Jan 10, 2013
Written by Dr. Mariana Carroll
Cloud adoption in South Africa is still very reactionary, specifically due to inadequate Cloud understanding, regulatory issues, compliance and security concerns. There is however a clear edge for early adopters of cloud, transforming and enabling their business and IT models toward cost effectiveness, enhanced collaboration, increased agility and innovative solutions. It is believed that Cloud adoption, especially for emerging markets, will grow significantly in the next 2 years. The concerns around data control, security and privacy will remain problematic, but better understanding of Cloud risks means that organisations are able to develop mitigating controls and ensure adequate monitoring and management of Cloud services.
In the past few weeks, IT Magazines and Research Institutions have published predictions on their expectations for 2013 with regards to Cloud Computing. We have selected our top six trends that we feel will have the strongest impact in 2013.
- Cloud Computing Learning – Management is becoming more informed about what makes Cloud computing different from traditional virtual infrastructures to make architecturally sound decisions. Cloud computing is not simply a technology evolution, but rather a different way of enabling and transforming enterprise IT delivery and services. It is imperative for management to understand the business value from Cloud investments. This is where establishing your organisation’s readiness for Cloud adoption is important.
- Hybrid Clouds – The market is undergoing a swift to more integrated systems and ecosystems. Organisations are expected to move towards more strategic hybrid mixes of public Cloud services with more commercially packaged private Cloud services. This is leading to a drive by third-party integrators to facilitate these hybrid Cloud integrations for customers.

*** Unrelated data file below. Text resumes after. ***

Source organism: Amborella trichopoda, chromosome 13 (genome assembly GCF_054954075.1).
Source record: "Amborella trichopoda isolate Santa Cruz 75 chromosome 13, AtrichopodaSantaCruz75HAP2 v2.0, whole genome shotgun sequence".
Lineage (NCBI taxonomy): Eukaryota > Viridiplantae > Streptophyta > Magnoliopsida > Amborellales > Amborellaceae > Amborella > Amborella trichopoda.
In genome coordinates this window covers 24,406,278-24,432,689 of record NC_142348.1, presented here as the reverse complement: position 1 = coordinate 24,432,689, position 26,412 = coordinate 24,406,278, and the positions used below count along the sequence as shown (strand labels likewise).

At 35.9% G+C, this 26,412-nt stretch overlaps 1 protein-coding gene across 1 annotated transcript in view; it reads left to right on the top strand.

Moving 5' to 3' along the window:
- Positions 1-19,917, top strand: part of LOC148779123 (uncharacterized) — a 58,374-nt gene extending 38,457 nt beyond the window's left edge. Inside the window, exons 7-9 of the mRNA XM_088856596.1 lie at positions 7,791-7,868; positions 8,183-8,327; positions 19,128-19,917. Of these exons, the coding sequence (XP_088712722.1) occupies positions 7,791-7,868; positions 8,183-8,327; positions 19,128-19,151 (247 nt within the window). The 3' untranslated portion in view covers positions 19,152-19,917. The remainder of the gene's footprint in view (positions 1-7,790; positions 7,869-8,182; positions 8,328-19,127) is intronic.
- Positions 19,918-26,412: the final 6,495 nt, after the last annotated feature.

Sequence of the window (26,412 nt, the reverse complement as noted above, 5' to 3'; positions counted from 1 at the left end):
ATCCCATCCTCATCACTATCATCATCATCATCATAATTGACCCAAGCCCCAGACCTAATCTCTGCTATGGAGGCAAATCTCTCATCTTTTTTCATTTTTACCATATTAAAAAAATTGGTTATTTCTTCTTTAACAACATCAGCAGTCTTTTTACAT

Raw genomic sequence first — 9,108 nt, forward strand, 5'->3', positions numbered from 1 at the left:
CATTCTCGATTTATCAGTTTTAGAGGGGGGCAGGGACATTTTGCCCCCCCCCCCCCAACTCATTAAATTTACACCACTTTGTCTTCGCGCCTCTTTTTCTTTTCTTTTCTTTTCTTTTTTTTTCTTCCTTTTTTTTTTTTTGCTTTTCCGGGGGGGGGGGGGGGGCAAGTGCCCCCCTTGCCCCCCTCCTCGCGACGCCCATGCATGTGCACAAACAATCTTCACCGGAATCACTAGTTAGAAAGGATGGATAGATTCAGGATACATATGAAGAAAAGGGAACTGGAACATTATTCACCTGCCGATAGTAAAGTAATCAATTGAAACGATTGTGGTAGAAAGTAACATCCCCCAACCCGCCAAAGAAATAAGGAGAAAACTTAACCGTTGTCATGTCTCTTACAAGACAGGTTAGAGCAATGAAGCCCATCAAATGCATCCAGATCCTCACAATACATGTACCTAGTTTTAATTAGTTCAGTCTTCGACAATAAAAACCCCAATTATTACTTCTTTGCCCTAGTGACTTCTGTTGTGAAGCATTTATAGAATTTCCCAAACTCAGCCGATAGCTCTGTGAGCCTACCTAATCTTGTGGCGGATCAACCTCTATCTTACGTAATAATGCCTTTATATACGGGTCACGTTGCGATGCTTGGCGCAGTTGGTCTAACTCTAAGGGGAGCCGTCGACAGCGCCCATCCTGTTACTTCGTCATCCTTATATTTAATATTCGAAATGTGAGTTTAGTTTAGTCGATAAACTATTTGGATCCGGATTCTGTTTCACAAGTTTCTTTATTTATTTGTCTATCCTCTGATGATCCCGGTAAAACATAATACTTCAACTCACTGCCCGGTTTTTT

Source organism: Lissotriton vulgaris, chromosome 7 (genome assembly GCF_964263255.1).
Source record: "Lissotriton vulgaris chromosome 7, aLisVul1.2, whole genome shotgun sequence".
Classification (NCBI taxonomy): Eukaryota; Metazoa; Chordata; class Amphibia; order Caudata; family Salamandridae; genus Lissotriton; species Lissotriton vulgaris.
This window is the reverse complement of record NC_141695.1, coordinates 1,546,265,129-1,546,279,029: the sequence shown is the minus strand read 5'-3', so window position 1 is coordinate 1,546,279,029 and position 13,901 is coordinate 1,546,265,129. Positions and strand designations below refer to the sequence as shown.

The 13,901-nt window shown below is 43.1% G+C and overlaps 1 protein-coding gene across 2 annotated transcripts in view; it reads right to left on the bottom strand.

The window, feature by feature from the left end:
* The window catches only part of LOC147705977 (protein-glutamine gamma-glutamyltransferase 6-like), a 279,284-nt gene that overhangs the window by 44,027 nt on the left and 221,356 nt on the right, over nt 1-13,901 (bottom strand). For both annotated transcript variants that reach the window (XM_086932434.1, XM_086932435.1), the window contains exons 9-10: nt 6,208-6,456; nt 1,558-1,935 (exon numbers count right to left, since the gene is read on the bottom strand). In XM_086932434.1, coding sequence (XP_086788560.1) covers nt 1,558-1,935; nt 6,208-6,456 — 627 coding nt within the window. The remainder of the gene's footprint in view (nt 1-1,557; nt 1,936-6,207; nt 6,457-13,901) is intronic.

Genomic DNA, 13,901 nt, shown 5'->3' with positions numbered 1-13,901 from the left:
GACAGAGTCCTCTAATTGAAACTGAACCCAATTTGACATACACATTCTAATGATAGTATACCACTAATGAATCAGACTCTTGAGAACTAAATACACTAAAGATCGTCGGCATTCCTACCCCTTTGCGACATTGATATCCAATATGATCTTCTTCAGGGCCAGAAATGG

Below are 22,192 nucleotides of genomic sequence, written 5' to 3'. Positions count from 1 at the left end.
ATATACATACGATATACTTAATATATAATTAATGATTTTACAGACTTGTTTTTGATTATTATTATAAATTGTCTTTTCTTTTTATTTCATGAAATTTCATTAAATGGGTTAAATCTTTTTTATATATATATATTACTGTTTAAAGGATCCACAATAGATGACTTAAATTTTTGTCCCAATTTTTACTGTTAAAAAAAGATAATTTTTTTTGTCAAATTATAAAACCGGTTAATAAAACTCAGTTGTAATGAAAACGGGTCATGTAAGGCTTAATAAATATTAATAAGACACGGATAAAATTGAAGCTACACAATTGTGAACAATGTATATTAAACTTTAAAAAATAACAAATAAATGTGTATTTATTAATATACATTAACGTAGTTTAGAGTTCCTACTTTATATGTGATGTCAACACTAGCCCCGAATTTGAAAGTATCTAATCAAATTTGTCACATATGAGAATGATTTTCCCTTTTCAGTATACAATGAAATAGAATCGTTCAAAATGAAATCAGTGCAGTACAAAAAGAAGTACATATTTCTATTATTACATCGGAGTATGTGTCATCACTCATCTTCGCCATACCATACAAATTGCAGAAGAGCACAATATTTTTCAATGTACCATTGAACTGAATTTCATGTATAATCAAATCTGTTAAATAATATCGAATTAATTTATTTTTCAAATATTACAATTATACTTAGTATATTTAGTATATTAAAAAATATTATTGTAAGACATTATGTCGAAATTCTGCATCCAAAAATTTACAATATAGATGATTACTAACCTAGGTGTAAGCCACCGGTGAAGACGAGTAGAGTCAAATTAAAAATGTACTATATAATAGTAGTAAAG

- Cloud and Mobile Devices – In 2013, Gartner predicts, that mobile phones will overtake PCs as the most common Web access device worldwide. Increasingly more mobile apps are connecting to cloud-based services and most SaaS applications have a mobile client interface. Forrester research indicates that mobile devices and applications will continue to rely on Cloud computing due to benefits such as elasticity, cost-efficiency and processing power.
- Personal Clouds – Following from the increased usage of smart mobile devices, Gartner predicts that the personal Cloud will gradually replace the PC as the location where individuals keep their personal content and access their services, therefore shifting focus to cloud-based services delivered across multiple devices.
- Data Protection – Increasingly more individuals and companies store their data in the Cloud without consideration of privacy laws and regulations or encryption and/or encryption key management. In 2013 we’ll see a drive towards understanding privacy legislation implications and ensuring control over data in the Cloud.
- Data Intelligence – More and more organisations will realise that the combination of mobile clients and Cloud-based analytic engines and big data repositories enables competitive advantage through simulation, predictions, optimisation, flexibility and better decision-making anytime, anywhere.
For more information on how the cloud effects your business and what the trends mean for you; contact Mariana directly; or leave us a comment below and we will get back to you!